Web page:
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Recovery Room: The Bible as an Instrument of Self-Harm

In Coming Clean: A Story of Faith, I explore how theology or Scripture can serve as its own sort of addiction, how we might use either to numb or soothe pain without communing with God. Even good things can play tricks on us; yes?  Today, Heather Caliri explores the flip side of that coin. What happens when we use Scripture as a weapon against ourselves, when we use it as a torture tool that causes pain? Do you know this bag of tricks, this way of using Scripture for shame instead of freedom?

This is, perhaps, one of the most honest pieces that's been submitted to the Recovery Room. Please take the time to read it, and then visit Heather's website at


The stack of books glared at me from my nightstand. Nearly 2 p.m., time to go to class, and yet I hadn’t picked up my Bible that day.

Lazy, I said to myself. When will you start making God’s Word a priority?

I sighed. If I hurried, I could get in fifteen minutes.

Cross-legged on my single bed, I set my notebook in my lap, and my Bible and quiet time idea book by my knees on the mattress.

Hosea again. I glanced at the Bible study prompts. Another two days, and I’d be done, finally.

I read: Do not rejoice, O Israel; do not be jubilant like the other nations. For you have been unfaithful to your God; you love the wages of a prostitute.

Oh, God.

I was so tired of verses about unfaithful prostitutes. Sure, I knew I was unfaithful to God—just look at my laziness this morning. I was sure the verses were talking about me. I was the unfaithful prostitute. I was the ugly sinner.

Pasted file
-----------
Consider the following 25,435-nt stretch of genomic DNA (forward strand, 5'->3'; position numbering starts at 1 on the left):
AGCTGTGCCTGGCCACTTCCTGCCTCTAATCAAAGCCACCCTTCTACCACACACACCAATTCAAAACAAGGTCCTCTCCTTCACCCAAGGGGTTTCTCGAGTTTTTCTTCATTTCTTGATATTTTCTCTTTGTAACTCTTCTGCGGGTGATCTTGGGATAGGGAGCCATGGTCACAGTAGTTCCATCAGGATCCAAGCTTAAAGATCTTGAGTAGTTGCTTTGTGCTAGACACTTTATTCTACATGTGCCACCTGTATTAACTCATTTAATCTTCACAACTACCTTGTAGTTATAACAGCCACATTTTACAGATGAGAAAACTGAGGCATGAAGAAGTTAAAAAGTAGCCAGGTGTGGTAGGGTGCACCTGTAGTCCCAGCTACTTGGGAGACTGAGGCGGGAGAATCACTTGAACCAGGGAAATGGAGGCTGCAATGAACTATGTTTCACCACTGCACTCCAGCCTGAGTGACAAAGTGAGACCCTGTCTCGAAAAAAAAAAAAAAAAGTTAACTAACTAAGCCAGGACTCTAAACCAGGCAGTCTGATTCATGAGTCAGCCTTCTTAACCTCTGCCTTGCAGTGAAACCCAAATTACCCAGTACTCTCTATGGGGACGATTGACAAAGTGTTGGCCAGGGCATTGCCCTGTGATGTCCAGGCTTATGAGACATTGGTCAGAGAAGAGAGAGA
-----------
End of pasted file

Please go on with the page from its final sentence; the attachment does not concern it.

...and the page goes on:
But I was desperate to read something else.

I sighed. Surely even this wish showed my unfaithfulness.

I forced myself to keep reading. I forced myself to see myself in the Bible’s harshest words that day, just like I’d done the day before, and the day before that.

I thought this was what God expected of me.


Twenty years later, I came across that notebook in a box in my garage. I’d saved it through a dozen moves, but had never looked inside. I’d never been brave enough.

It didn’t look very scary: an unlined drawing notebook, a magazine photo of a sunset taped to the front, with a verse from the Psalms layered over it: Delight yourself in the Lord, and He will give you the desire of your heart.

I wondered, with a quickened heartbeat, if I was ready to read it.

No time like the present, I thought, and opened the cover, bracing myself as if it concealed shards of glass.